Jesus, politics, and hope

Whenever God’s people resisted Him in Bible-times He would often “turn them over” to their enemies, their idols, or their own obstinate ideas.  And then He would wait until reality sufficiently chastised them and sent them running back to Him. It’s a pattern we see throughout scripture from Israel’s wandering in the wilderness to Jesus’ story of the prodigal.  Reality has a way of turning us towards home

I believe we’re seeing this pattern at work today as God “turns us over” to the false god of power-politics.  If you’re anything like me, you may be wondering if we have any truly good and beautiful choices in the upcoming elections.

The Christian church, (myself included), has had an long unnatural infatuation with politics. We have placed our hopes in elections and trusted men to turn the world rightside-up again. But hope rooted in the political process is misplaced, empty, and idolatrous. And now that we’ve reached the endgame our idol is failing us because politicsthe exercise of power – has no place in the Kingdom of the crucified One.

Jesus went to great trouble to show us a kingdom that would operate on a radically different axis than the kingdom of Caesar.  His Kingdom would be:

  • A place where the poor would be blessed.
  • Mourners would find comfort.
  • The meek would be rewarded.
  • Those who yearn for the world to be made right would not be disappointed.
  • Mercy would rule the day.
  • The pure-hearted would see God.
  • And peacemakers would be known as God’s children.

Not exactly a description of our political conventions!  But the encouraging thing is that we have – hopefully – hit the wall.  Many are awakening to the fact that this political circus feels much like “feeding pigs in a distant land.”  And maybe, just maybe the stench is becoming noxious enough to turn our faces back to the Servant-King who is already seated on the Throne.

PS: Please don’t think I’m encouraging you to refrain from casting an informed vote in November.  We need to exercise every influence we have.  But we must not put our trust in politics.  It is a fading, fallen system that will soon be obsolete. 

Orlando, religion and the Kingdom

Awakening to the news of last Sunday’s terrorist attack in Orlando, I felt awash with grief, alarm, and dread: Grief for the lives that were cut short, alarm that ISIS had struck again within our borders, and dread for the divisiveness that religious-political narratives would almost certainly generate on social media and the airwaves.  But I determined to withhold my thoughts until my head was clear enough to hear from God’s broken heart.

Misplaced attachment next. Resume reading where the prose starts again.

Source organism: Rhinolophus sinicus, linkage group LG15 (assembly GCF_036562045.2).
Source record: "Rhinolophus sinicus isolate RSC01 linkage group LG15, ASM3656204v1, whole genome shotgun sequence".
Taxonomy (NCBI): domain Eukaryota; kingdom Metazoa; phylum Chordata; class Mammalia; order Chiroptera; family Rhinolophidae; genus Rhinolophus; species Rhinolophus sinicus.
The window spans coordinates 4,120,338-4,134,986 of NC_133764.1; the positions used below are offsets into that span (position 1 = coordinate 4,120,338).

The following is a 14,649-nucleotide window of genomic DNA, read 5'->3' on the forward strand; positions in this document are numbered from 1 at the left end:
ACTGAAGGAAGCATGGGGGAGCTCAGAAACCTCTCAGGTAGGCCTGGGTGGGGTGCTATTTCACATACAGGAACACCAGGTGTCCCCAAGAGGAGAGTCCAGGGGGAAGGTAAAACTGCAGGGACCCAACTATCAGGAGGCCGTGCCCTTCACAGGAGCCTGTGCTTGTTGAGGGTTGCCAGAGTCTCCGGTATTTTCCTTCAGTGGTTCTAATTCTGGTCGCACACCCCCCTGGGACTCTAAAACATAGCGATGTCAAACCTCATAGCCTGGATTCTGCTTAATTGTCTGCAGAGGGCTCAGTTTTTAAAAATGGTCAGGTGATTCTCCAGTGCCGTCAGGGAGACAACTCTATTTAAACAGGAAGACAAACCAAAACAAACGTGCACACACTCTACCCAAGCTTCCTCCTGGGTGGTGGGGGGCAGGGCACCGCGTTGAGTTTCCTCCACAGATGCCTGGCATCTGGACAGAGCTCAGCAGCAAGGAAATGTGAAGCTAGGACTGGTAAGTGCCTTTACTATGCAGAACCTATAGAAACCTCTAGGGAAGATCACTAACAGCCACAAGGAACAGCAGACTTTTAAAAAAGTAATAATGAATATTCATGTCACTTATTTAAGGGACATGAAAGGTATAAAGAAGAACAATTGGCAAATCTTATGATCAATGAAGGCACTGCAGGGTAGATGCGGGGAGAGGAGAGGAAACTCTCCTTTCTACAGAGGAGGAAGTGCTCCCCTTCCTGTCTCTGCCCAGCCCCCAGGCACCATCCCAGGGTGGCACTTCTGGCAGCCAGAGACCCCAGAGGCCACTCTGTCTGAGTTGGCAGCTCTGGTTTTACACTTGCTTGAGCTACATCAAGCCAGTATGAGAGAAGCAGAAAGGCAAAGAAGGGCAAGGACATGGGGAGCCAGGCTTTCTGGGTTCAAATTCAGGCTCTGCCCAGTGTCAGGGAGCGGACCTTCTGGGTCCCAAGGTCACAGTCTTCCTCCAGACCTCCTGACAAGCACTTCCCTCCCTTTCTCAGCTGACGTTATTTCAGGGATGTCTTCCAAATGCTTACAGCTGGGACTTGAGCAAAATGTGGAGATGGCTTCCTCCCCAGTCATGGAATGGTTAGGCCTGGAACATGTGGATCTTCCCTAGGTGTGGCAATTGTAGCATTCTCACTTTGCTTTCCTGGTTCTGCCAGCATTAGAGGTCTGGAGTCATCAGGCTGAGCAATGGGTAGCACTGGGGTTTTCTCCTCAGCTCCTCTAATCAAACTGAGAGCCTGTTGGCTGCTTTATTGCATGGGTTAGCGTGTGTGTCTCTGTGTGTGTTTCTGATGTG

There were two very different responses from the so-called evangelical community. (I say “so-called” because the word “evangelical” connotes one with a message of “good news”, and not all evangelicals actually proclaim good news).  One small minority jumped into poisonous judgments towards those who have lost their way in darkness.  They impugned the name of Jesus by the hateful and callous statements they made in his name.

But a totally opposite response came from the Orlando Chik fil-A restaurants who fired up their kitchens on Sunday afternoon to feed the lines of people waiting to give blood for the victims.

Religion and the Kingdom almost always end up in conflict.   You can see this in full display in the gospel of Luke, when a group of Samaritans, (a people already condemned for their pagan beliefs and practices), reject Jesus himself as he entered their village.  The (religious) disciples were indignant: “Do you want us to call down fire from heaven to consume them”, they asked?  But their very question almost seems to have confused Jesus.  “You do not know what kind of spirit you are of, for the Son of Man did not come to destroy men’s lives, but to save them.”  (Luke 9:55-56).

Did you catch that?  The Son of God himself resisted the way of judgment.  And so should we.

The distinguishing mark of a true disciple is not the purity of his doctrine, nor the passion of his judgments, but the fullness of his love.  “God is love, and all who live in love live in God, and God lives in them. And as we live in God, our love grows more perfect. So we will not be afraid on the day of judgment, but we can face him with confidence because we live like Jesus here in this world.” 1 John 4:16-17

Trying vs. training